It was during Wednesday’s session of the Investment Migration Forum, in front of three hundred or so delegates assembled in the Geneva Kempinski’s Grand Ballroom, that Saint Lucian Prime Minister Allen Chastanet announced his country’s CIP will begin paying a 10% commission to all registered agents promoting the $100,000 contribution option.
The audience – a veritable Who’s Who of the investment migration industry; CEOs of the world’s largest immigration firms, CIU-officials, the field’s most prominent academics as well as heads of state – met the news with cheers.
The PM also went on to dispel any confusion about the rights pertaining to citizenships obtained by investment, saying individuals naturalized through the country’s CIP have the same rights as Saint Lucia-born citizens:
“If you get a citizenship through the CIP and later get married, your spouse can apply for citizenship. If you get a citizenship through the CIP and later have children, your descendants can apply for citizenship as well.”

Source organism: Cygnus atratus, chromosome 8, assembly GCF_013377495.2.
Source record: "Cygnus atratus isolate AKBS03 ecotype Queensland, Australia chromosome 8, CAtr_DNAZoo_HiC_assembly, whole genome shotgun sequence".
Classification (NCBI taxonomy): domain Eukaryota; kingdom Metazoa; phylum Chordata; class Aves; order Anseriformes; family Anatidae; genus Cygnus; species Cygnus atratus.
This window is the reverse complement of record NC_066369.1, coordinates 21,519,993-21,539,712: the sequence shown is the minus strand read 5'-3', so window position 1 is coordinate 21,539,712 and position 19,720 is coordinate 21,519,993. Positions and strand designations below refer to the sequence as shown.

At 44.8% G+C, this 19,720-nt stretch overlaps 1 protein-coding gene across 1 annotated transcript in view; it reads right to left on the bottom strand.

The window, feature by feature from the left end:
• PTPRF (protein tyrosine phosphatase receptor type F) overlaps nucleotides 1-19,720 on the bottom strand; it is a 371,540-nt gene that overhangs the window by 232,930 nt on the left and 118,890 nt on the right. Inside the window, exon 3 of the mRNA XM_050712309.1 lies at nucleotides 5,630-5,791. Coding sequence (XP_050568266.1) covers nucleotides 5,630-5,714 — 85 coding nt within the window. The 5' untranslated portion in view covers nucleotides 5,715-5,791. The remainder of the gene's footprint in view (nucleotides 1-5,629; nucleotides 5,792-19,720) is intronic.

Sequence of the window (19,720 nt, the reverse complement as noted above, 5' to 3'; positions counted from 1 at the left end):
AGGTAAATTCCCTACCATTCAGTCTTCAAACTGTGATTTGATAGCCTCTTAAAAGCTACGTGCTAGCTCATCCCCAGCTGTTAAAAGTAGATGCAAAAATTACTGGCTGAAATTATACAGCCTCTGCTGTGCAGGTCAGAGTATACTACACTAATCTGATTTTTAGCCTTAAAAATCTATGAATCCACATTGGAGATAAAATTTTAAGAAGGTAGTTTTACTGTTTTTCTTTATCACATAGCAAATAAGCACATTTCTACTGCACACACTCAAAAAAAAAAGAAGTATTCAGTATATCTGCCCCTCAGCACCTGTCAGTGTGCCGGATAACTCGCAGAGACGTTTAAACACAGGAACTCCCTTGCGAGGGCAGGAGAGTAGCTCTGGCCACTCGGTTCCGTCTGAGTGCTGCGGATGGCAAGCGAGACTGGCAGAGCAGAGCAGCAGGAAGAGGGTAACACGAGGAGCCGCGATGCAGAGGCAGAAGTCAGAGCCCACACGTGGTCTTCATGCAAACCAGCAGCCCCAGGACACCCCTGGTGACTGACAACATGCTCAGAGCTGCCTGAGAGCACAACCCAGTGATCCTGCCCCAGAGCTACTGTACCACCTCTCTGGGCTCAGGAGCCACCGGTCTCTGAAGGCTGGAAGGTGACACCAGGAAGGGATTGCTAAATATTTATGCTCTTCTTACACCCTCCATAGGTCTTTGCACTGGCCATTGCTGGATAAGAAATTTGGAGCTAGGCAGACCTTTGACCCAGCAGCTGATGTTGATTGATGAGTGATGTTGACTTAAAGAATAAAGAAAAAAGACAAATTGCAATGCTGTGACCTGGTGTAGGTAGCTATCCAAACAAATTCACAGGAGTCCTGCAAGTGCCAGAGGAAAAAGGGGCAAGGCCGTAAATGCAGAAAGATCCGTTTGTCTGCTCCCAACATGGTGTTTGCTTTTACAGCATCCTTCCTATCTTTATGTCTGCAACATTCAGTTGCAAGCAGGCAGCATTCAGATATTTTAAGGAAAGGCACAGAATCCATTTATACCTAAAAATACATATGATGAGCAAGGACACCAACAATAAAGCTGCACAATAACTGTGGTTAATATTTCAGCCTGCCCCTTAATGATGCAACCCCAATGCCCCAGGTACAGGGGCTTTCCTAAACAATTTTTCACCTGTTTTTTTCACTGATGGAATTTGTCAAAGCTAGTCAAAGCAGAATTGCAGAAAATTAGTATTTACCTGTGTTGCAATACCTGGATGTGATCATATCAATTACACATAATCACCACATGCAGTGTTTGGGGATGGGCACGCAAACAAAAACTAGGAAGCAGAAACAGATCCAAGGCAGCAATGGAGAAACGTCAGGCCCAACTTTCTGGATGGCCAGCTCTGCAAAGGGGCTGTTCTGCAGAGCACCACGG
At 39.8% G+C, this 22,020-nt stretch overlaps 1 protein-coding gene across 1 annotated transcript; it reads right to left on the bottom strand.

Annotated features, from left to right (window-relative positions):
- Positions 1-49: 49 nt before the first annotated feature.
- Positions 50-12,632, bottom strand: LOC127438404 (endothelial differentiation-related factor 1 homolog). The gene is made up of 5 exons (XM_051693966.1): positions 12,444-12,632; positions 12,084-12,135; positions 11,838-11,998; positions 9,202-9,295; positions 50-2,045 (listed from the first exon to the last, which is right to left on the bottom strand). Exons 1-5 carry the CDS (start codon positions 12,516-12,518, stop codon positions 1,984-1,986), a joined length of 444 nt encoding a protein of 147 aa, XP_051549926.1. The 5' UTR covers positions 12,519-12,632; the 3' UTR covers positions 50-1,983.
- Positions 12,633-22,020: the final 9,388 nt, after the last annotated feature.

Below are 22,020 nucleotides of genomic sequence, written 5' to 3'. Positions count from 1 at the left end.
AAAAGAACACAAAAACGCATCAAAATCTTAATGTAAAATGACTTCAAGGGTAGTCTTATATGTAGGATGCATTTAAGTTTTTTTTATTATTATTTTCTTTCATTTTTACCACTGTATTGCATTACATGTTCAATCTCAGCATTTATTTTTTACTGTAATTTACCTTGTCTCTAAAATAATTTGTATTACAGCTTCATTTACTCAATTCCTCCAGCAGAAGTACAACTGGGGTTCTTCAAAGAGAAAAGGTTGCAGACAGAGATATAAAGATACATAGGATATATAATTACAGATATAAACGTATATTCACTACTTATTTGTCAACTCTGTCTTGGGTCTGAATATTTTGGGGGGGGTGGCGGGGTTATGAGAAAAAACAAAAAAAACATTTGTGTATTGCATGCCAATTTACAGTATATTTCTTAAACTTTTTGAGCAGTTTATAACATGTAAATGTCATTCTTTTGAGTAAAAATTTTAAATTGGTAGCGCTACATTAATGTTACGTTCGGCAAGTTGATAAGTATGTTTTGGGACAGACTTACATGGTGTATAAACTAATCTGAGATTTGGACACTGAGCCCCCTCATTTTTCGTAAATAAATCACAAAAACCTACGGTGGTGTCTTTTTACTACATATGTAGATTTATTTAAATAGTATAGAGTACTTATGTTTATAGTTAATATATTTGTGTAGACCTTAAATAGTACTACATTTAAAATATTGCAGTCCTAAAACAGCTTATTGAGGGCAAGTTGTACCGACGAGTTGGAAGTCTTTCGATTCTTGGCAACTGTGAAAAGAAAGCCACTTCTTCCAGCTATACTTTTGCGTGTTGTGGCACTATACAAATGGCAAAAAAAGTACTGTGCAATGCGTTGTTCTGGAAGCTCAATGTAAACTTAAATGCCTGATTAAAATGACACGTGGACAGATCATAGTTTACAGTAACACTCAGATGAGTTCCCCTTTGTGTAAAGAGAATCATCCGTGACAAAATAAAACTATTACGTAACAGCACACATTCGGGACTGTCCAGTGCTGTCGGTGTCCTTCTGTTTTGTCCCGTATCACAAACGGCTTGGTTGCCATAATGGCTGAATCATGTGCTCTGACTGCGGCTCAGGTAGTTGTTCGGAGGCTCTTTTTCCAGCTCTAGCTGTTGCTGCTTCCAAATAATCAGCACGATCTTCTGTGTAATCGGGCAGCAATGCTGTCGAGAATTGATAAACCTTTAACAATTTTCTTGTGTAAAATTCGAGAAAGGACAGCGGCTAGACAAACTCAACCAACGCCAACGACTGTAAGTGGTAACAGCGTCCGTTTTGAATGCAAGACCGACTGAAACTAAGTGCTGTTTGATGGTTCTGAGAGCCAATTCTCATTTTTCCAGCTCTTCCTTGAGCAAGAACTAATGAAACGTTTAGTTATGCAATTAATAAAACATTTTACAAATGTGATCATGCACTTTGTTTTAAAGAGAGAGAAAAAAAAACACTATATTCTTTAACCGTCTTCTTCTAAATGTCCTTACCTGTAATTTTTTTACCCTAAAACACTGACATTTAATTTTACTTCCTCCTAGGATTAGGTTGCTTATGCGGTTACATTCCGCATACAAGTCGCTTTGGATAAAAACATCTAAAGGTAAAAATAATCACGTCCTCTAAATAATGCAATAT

Commenting on the recent tribulations of Caribbean banks – sizeable payments to which are frequently withheld or even halted by US intermediary banks due ostensibly inadequate documentation – the PM revealed plans to accept CIP payments in denominations other than the US dollar as a means of circumventing the correspondent banking system that is currently delaying the transfer of CIP funds from investors to the country.
Chastanet further disclosed plans for opening a Saint Lucian residence by investment program. The scheme would enable successful applicants to settle permanently in Saint Lucia (and, by extension, any CARICOM state) and to apply for citizenship after five years. Residents obtaining a PR through this program would be taxed at a very low, non-domicile tax rate. The PM promised further details on this program in the weeks to come.